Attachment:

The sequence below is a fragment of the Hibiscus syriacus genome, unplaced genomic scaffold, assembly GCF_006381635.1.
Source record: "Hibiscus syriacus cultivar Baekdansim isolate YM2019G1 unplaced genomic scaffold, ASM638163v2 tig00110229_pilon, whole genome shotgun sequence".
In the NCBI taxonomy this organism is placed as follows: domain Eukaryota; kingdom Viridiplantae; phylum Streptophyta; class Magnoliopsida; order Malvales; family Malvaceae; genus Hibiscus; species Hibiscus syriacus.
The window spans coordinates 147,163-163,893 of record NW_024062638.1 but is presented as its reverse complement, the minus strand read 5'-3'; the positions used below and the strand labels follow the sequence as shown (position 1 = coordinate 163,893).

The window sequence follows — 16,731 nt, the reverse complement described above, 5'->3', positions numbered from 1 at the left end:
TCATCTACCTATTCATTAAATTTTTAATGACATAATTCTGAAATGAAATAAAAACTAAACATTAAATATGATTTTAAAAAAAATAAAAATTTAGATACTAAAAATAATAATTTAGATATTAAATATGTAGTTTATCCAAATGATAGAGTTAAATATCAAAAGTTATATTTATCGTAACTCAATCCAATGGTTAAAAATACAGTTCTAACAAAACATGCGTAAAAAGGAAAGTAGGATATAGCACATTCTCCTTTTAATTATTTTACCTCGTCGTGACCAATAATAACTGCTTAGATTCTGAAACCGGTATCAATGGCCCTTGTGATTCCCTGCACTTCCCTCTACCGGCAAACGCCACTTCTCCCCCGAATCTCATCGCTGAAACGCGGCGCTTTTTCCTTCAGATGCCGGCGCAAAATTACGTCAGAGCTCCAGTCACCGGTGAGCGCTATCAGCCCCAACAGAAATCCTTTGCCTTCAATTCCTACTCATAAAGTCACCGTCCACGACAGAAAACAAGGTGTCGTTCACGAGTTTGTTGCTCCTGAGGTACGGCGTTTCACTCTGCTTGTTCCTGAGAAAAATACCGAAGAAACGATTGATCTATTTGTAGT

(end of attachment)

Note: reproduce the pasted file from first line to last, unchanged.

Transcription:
The sequence below is a fragment of the Hibiscus syriacus genome, unplaced genomic scaffold, assembly GCF_006381635.1.
Source record: "Hibiscus syriacus cultivar Baekdansim isolate YM2019G1 unplaced genomic scaffold, ASM638163v2 tig00110229_pilon, whole genome shotgun sequence".
In the NCBI taxonomy this organism is placed as follows: domain Eukaryota; kingdom Viridiplantae; phylum Streptophyta; class Magnoliopsida; order Malvales; family Malvaceae; genus Hibiscus; species Hibiscus syriacus.
The window spans coordinates 147,163-163,893 of record NW_024062638.1 but is presented as its reverse complement, the minus strand read 5'-3'; the positions used below and the strand labels follow the sequence as shown (position 1 = coordinate 163,893).

The window sequence follows — 16,731 nt, the reverse complement described above, 5'->3', positions numbered from 1 at the left end:
TCATCTACCTATTCATTAAATTTTTAATGACATAATTCTGAAATGAAATAAAAACTAAACATTAAATATGATTTTAAAAAAAATAAAAATTTAGATACTAAAAATAATAATTTAGATATTAAATATGTAGTTTATCCAAATGATAGAGTTAAATATCAAAAGTTATATTTATCGTAACTCAATCCAATGGTTAAAAATACAGTTCTAACAAAACATGCGTAAAAAGGAAAGTAGGATATAGCACATTCTCCTTTTAATTATTTTACCTCGTCGTGACCAATAATAACTGCTTAGATTCTGAAACCGGTATCAATGGCCCTTGTGATTCCCTGCACTTCCCTCTACCGGCAAACGCCACTTCTCCCCCGAATCTCATCGCTGAAACGCGGCGCTTTTTCCTTCAGATGCCGGCGCAAAATTACGTCAGAGCTCCAGTCACCGGTGAGCGCTATCAGCCCCAACAGAAATCCTTTGCCTTCAATTCCTACTCATAAAGTCACCGTCCACGACAGAAAACAAGGTGTCGTTCACGAGTTTGTTGCTCCTGAGGTACGGCGTTTCACTCTGCTTGTTCCTGAGAAAAATACCGAAGAAACGATTGATCTATTTGTAGT